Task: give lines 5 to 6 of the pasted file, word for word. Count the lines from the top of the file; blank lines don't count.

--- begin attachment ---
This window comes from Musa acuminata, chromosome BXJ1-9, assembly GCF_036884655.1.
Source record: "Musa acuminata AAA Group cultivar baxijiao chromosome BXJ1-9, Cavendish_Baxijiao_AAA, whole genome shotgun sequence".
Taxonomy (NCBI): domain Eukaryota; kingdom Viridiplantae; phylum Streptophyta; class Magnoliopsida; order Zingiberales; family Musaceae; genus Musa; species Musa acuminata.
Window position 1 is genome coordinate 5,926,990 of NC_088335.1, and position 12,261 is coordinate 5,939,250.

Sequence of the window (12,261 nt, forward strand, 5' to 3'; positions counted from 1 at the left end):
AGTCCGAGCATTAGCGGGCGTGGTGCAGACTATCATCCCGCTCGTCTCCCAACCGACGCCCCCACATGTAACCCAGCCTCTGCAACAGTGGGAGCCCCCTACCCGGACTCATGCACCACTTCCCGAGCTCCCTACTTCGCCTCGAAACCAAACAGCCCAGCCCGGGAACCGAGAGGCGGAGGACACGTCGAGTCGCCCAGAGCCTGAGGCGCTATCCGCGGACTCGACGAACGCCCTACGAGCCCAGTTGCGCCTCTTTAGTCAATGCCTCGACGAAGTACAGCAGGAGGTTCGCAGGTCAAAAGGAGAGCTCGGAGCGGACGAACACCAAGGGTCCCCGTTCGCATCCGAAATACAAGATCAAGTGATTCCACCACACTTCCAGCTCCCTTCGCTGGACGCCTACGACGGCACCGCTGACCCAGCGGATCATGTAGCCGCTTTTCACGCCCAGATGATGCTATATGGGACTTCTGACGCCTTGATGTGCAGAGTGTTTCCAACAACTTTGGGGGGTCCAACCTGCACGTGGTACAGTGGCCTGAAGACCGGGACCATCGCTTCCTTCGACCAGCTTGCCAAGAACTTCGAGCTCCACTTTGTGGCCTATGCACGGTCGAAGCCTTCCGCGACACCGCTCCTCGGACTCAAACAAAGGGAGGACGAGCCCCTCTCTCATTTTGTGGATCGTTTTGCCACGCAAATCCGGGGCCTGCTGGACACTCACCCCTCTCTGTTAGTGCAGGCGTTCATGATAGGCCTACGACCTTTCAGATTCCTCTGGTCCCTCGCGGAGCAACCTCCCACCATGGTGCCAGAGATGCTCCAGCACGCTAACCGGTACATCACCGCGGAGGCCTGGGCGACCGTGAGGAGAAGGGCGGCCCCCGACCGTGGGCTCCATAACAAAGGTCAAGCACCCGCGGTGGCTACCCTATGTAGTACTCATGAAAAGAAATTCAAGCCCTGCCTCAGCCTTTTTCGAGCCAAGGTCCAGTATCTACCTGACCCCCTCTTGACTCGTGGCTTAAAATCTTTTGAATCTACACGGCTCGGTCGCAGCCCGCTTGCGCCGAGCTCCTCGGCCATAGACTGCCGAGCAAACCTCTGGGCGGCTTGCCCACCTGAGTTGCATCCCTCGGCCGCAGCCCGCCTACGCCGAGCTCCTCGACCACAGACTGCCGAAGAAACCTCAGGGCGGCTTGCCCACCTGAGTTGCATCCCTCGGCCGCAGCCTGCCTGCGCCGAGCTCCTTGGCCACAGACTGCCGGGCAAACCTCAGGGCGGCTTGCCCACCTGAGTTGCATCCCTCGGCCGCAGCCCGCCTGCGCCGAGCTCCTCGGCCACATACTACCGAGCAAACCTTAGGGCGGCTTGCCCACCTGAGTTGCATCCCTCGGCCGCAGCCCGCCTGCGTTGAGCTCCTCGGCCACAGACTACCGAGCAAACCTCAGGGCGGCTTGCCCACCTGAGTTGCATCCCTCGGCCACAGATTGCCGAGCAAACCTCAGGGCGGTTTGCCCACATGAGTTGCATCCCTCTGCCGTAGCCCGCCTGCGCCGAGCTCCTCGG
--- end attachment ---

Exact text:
Sequence of the window (12,261 nt, forward strand, 5' to 3'; positions counted from 1 at the left end):
AGTCCGAGCATTAGCGGGCGTGGTGCAGACTATCATCCCGCTCGTCTCCCAACCGACGCCCCCACATGTAACCCAGCCTCTGCAACAGTGGGAGCCCCCTACCCGGACTCATGCACCACTTCCCGAGCTCCCTACTTCGCCTCGAAACCAAACAGCCCAGCCCGGGAACCGAGAGGCGGAGGACACGTCGAGTCGCCCAGAGCCTGAGGCGCTATCCGCGGACTCGACGAACGCCCTACGAGCCCAGTTGCGCCTCTTTAGTCAATGCCTCGACGAAGTACAGCAGGAGGTTCGCAGGTCAAAAGGAGAGCTCGGAGCGGACGAACACCAAGGGTCCCCGTTCGCATCCGAAATACAAGATCAAGTGATTCCACCACACTTCCAGCTCCCTTCGCTGGACGCCTACGACGGCACCGCTGACCCAGCGGATCATGTAGCCGCTTTTCACGCCCAGATGATGCTATATGGGACTTCTGACGCCTTGATGTGCAGAGTGTTTCCAACAACTTTGGGGGGTCCAACCTGCACGTGGTACAGTGGCCTGAAGACCGGGACCATCGCTTCCTTCGACCAGCTTGCCAAGAACTTCGAGCTCCACTTTGTGGCCTATGCACGGTCGAAGCCTTCCGCGACACCGCTCCTCGGACTCAAACAAAGGGAGGACGAGCCCCTCTCTCATTTTGTGGATCGTTTTGCCACGCAAATCCGGGGCCTGCTGGACACTCACCCCTCTCTGTTAGTGCAGGCGTTCATGATAGGCCTACGACCTTTCAGATTCCTCTGGTCCCTCGCGGAGCAACCTCCCACCATGGTGCCAGAGATGCTCCAGCACGCTAACCGGTACATCACCGCGGAGGCCTGGGCGACCGTGAGGAGAAGGGCGGCCCCCGACCGTGGGCTCCATAACAAAGGTCAAGCACCCGCGGTGGCTACCCTATGTAGTACTCATGAAAAGAAATTCAAGCCCTGCCTCAGCCTTTTTCGAGCCAAGGTCCAGTATCTACCTGACCCCCTCTTGACTCGTGGCTTAAAATCTTTTGAATCTACACGGCTCGGTCGCAGCCCGCTTGCGCCGAGCTCCTCGGCCATAGACTGCCGAGCAAACCTCTGGGCGGCTTGCCCACCTGAGTTGCATCCCTCGGCCGCAGCCCGCCTACGCCGAGCTCCTCGACCACAGACTGCCGAAGAAACCTCAGGGCGGCTTGCCCACCTGAGTTGCATCCCTCGGCCGCAGCCTGCCTGCGCCGAGCTCCTTGGCCACAGACTGCCGGGCAAACCTCAGGGCGGCTTGCCCACCTGAGTTGCATCCCTCGGCCGCAGCCCGCCTGCGCCGAGCTCCTCGGCCACATACTACCGAGCAAACCTTAGGGCGGCTTGCCCACCTGAGTTGCATCCCTCGGCCGCAGCCCGCCTGCGTTGAGCTCCTCGGCCACAGACTACCGAGCAAACCTCAGGGCGGCTTGCCCACCTGAGTTGCATCCCTCGGCCACAGATTGCCGAGCAAACCTCAGGGCGGTTTGCCCACATGAGTTGCATCCCTCTGCCGTAGCCCGCCTGCGCCGAGCTCCTCGG